Today’s FCC vote to end net neutrality is but the latest act in the tsunami of greed that is eliminating all things neutral.
Neutral in the case of the internet means non-favoring, as in protecting a fair playing field that does not favor large providers while dis-favoring others and looking out for the interests of the general public that uses the internet.
But it’s not just in the internet debate that neutrality is in trouble in America. Our traditional allies in Canada, Europe, New Zealand, and Australia, among others scratch their heads and wonder what’s happened to America.
In Washington, D.C. the President and Congress are “reforming” the American tax code by lowering the taxes for corporations and America’s wealthiest individuals who are already reaping record profits on the pretext of lowering taxes on the middle class. The tax reform is anything but neutral. It’s greedy. It continues to widen the divide between the well-to-do and those who aren’t doing so well.
While a tax system that is anything but neutral moves forward, Congress and the President strategically malign the integrity of the independent counsel assigned the odious task of investigating foreign interference in the 2016 U.S. election. The attack on Robert Mueller’s neutrality is undertaken in the name of neutrality, portraying the former FBI Director most everyone once respected as part of a partisan Democrat plot to embarrass and unseat the President.
There is, of course, no such thing as neutrality. Never has been and never will be. But the attempt to be neutral, the attempt to put our biases and vested self-interests behind us for the sake of the greater good is a bedrock principal of a civil society and of a democratic republic.
In the American thesaurus, neutrality and fairness are kissing cousins. So are power and abuse. American history is being re-written as we speak.
Thomas Jefferson took a razor to the Bible and cut out texts from the New Testament that seemed unreasonable according to the canons of the Enlightenment — things like miracles. But he never cut the teachings of Jesus — the Beatitudes of Matthew and Luke — “Blessed are the poor, those who mourn, the meek, those who hunger and thirst for righteousness, the merciful, the pure in heart, the peacemakers” — the Golden Rule –“Do unto others as you would have them do unto you” — or “the first shall be last and the last shall be first,” or the commandment to “love the Lord your God with all your heart, mind, soul, and strength, and your neighbor as yourself.”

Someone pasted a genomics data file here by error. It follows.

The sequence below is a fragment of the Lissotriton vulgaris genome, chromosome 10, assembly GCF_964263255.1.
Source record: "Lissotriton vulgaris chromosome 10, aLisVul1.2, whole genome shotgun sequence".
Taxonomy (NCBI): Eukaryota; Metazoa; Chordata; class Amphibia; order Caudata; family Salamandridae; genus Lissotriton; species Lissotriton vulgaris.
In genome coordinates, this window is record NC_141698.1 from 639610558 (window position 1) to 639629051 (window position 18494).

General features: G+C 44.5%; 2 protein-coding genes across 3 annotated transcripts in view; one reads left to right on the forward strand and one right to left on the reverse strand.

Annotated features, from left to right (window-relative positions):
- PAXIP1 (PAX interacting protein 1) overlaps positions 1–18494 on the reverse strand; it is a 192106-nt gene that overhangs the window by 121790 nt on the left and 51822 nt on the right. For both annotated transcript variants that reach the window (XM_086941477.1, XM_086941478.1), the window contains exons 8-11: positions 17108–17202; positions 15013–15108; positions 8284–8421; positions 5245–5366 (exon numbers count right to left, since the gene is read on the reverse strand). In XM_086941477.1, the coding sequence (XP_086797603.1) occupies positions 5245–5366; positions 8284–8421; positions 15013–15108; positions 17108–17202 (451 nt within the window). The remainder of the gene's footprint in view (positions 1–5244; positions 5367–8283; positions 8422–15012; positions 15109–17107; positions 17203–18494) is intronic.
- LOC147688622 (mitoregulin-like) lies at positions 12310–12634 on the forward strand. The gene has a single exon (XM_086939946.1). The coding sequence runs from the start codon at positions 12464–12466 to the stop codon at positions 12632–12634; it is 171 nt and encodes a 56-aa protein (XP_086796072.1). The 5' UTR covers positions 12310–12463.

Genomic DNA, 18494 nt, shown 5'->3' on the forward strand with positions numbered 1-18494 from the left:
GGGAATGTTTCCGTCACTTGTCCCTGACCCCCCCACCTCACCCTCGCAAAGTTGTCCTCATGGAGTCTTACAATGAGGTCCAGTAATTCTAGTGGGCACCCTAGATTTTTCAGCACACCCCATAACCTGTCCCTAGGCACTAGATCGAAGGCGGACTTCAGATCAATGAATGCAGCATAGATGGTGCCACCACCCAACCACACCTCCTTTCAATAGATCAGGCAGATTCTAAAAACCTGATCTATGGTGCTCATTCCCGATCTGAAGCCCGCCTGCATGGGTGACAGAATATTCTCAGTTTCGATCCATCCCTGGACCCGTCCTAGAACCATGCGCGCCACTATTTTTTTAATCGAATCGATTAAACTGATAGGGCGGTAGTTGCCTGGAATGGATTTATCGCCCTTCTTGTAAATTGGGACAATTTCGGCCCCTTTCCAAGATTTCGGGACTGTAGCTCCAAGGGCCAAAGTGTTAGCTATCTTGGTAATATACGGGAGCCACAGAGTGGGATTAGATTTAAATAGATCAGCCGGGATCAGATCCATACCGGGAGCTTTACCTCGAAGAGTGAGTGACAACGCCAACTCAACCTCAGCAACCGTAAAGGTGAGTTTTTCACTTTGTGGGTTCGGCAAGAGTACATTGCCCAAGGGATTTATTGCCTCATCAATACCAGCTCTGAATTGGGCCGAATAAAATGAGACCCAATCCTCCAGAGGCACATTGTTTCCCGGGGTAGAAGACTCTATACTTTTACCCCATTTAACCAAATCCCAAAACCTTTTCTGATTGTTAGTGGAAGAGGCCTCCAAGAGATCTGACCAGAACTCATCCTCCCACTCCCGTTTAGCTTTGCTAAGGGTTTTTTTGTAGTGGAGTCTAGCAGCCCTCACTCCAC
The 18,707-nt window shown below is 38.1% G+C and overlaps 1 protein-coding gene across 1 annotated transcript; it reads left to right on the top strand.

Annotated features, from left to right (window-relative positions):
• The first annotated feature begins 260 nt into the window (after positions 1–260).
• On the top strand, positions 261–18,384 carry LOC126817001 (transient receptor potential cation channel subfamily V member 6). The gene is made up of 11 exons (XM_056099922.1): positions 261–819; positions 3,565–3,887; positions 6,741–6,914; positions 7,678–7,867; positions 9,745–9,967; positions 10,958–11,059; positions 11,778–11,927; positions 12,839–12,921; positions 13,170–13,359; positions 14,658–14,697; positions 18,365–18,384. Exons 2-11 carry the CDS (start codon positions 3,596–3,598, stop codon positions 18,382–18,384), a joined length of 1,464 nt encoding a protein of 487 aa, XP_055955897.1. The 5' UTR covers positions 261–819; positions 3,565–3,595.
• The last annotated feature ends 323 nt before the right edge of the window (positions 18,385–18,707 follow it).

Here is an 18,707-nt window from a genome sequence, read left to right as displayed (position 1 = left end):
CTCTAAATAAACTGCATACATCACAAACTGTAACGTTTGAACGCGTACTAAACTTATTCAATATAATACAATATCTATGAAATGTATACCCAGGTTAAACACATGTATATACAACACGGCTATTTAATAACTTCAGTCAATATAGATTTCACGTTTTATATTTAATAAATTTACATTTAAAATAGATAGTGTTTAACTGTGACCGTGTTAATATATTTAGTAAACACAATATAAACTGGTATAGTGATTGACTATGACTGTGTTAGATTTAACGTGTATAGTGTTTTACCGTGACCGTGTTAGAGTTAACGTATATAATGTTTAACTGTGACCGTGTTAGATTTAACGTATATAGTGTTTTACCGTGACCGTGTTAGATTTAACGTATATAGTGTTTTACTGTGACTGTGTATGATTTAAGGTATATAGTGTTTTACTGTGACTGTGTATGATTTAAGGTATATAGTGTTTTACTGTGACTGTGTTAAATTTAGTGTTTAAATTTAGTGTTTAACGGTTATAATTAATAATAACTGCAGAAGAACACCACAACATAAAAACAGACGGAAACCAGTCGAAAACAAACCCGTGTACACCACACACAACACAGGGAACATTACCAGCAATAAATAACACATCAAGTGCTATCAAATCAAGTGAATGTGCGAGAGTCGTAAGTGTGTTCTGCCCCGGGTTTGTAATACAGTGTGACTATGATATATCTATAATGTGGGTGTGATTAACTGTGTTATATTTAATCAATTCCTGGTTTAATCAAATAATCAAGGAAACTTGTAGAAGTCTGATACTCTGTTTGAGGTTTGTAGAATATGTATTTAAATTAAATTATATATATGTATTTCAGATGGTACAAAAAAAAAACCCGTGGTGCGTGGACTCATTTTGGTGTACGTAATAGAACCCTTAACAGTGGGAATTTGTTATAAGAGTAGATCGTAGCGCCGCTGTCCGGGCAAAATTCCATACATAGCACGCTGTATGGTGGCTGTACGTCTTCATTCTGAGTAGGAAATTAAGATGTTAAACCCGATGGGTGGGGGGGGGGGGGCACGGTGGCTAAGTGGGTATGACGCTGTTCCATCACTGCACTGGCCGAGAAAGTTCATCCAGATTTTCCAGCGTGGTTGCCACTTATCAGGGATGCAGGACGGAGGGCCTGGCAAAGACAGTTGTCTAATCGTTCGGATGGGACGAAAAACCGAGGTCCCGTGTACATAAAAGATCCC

Today in America those in power are cutting these most sacred texts from the Jefferson Bible in the name of God and country. Any semblance of neutrality, fairness, or compassion are being erased. But one text from the Hebrew Bible’s Book of Job will yet have the last word beyond the scissors of greed that scorn even the slightest attempts toward neutrality.
If you have understanding, hear this;
listen to what I say.
Shall one who hates justice govern?
Will you condemn one who is righteous and mighty,
who says to a king, ‘You scoundrel!’
and to princes, ‘You wicked men!’;
who shows no partiality to nobles,
nor regards the rich more than the poor,
for they are all the work of his hands?
– Book of Job 34:16-19, NRSV.
May we all live to see the day.
- Gordon C. Stewart, Chaska, MN, Dec. 14, 2017.
22 million people petitioned against this … and they did it anyway. All I can do is hope we have the sense to toss these bastards out on the butts at the earliest possible opportunity and NEVER let them back in.
Yes, Marilyn. Out, out. out!
Yay! And again I say Yay! My problem is, I can understand our diagnosable president, but where are all these others coming from?
Mona, I think they all come from the same place. See reply to Marilyn. It’s disheartening in the extreme. Trump has tapped into the marrow of American exceptionalism — national exceptionalism, racial exceptionalism, gender exceptionalism, religious exceptionalism, cultural exceptionalism, classist exceptionalism, and species exceptionalism. Kosuke Koyama said it. I believe it. The gospel and the Torah speak directly to this original (in the sense of perpetual) sin: the search for escape from creaturely vulnerability.
Today it terribly painful — terrible and painful. But our day WILL come.
It will, Mona. See the piece I just posted on Darwinian Creationism, scripture, and Pieter Bruegel the Elder.